Lung Ultrasound as the First Step of Management of a Cardiac Arrest: The SESAME-Protocol
In cardiac arrest, the SESAME-protocol proposes to scan first the lung for two major targets: pneumothorax and clearance for fluid therapy. This information can be obtained in less than 5 s, i.e., a minimal hindrance in the course of resuscitation.
The SESAME-protocol then scans the lower femoral veins and the belly (first if trauma), for detecting pulmonary embolism or massive bleeding.
Then a pericardial tamponade is sought for.
Cardiac causes then follow, in position 5.
KeywordsPulmonary Embolism Cardiac Arrest Fluid Therapy Massive Pulmonary Embolism Lung Ultrasound
Pericardial tamponade. This video clip shows for the youngest a basic pericardial tamponade from a subcostal window. The heart is recognized, beating, and surrounded by an external line: pericardial effusion is diagnosed. This effusion is substantial (20 mm at the inferior aspect). The right cardiac cavities are collapsed, indicating here a tamponade (MOV 2502 kb)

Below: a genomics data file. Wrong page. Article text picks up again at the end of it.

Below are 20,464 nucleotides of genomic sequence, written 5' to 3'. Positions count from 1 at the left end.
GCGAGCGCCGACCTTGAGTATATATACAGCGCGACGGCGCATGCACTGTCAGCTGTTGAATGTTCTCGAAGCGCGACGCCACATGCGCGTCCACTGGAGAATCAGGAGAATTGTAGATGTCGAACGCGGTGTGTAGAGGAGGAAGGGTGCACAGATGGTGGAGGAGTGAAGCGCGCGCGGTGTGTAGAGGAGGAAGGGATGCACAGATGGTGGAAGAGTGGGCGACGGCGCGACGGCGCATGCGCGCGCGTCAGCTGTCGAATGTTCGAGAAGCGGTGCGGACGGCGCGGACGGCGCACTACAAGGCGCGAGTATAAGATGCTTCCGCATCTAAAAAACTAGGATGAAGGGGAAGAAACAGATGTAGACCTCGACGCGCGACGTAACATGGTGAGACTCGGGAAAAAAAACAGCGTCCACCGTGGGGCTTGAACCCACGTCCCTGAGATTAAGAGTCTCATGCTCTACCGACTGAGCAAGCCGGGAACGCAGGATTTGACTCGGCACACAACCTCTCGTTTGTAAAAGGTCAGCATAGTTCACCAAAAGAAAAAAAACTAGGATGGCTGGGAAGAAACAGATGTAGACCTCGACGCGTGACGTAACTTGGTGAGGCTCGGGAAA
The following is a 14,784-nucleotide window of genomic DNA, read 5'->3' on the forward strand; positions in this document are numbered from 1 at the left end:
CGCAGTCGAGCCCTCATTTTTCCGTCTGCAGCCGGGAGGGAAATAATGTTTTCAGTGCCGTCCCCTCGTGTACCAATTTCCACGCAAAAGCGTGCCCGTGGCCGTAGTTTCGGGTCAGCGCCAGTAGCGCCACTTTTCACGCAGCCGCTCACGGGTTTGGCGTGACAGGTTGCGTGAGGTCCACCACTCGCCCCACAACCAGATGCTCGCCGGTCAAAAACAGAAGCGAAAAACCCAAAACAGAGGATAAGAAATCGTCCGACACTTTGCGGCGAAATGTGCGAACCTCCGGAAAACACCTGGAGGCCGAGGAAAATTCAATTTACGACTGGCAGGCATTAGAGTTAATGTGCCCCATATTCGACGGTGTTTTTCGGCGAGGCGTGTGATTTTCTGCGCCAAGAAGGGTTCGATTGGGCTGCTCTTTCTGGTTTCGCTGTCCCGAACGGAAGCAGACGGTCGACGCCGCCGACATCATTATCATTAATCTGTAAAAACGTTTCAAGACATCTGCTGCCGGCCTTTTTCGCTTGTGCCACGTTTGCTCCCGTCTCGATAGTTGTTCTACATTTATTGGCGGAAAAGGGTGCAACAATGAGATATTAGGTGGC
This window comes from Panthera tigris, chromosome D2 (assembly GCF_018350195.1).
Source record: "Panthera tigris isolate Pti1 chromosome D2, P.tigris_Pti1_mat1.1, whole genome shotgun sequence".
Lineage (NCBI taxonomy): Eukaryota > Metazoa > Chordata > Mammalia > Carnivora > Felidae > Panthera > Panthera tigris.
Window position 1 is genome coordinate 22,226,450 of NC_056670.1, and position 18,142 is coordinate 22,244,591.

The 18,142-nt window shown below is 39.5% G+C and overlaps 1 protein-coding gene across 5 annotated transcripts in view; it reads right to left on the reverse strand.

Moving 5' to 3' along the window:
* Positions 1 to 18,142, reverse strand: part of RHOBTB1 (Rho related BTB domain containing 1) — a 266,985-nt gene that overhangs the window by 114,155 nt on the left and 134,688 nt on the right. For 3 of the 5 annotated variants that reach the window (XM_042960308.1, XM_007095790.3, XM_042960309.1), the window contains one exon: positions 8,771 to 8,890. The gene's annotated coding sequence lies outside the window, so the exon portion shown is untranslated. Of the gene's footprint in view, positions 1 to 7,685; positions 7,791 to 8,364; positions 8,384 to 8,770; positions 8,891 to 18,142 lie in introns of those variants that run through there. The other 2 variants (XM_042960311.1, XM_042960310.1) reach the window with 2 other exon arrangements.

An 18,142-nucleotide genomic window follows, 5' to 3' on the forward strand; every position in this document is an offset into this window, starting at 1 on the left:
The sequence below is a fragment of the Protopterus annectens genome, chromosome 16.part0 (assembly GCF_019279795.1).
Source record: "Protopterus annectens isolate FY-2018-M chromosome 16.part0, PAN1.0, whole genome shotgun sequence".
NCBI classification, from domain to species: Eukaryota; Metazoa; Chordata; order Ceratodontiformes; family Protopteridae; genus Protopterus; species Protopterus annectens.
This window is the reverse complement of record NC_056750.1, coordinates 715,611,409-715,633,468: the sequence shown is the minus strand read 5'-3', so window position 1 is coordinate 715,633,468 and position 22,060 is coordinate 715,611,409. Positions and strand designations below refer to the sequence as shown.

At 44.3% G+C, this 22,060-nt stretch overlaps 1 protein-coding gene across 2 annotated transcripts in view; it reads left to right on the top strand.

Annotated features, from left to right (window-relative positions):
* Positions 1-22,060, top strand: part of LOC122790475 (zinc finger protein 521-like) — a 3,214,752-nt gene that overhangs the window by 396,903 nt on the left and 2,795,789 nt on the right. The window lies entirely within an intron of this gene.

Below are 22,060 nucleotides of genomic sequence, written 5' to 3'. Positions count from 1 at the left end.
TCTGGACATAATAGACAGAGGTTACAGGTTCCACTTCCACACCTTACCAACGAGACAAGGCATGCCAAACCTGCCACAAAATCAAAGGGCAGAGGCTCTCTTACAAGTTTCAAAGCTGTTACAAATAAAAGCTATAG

Asystole. Nothing much to be written here. A few seconds were necessary for recording this loop. This is a fresh cardiac arrest, maybe the visible floating sludge is a sign of recent arrest (good neurological recovery after ROSC in this hypoxic arrest) (MOV 2502 kb)
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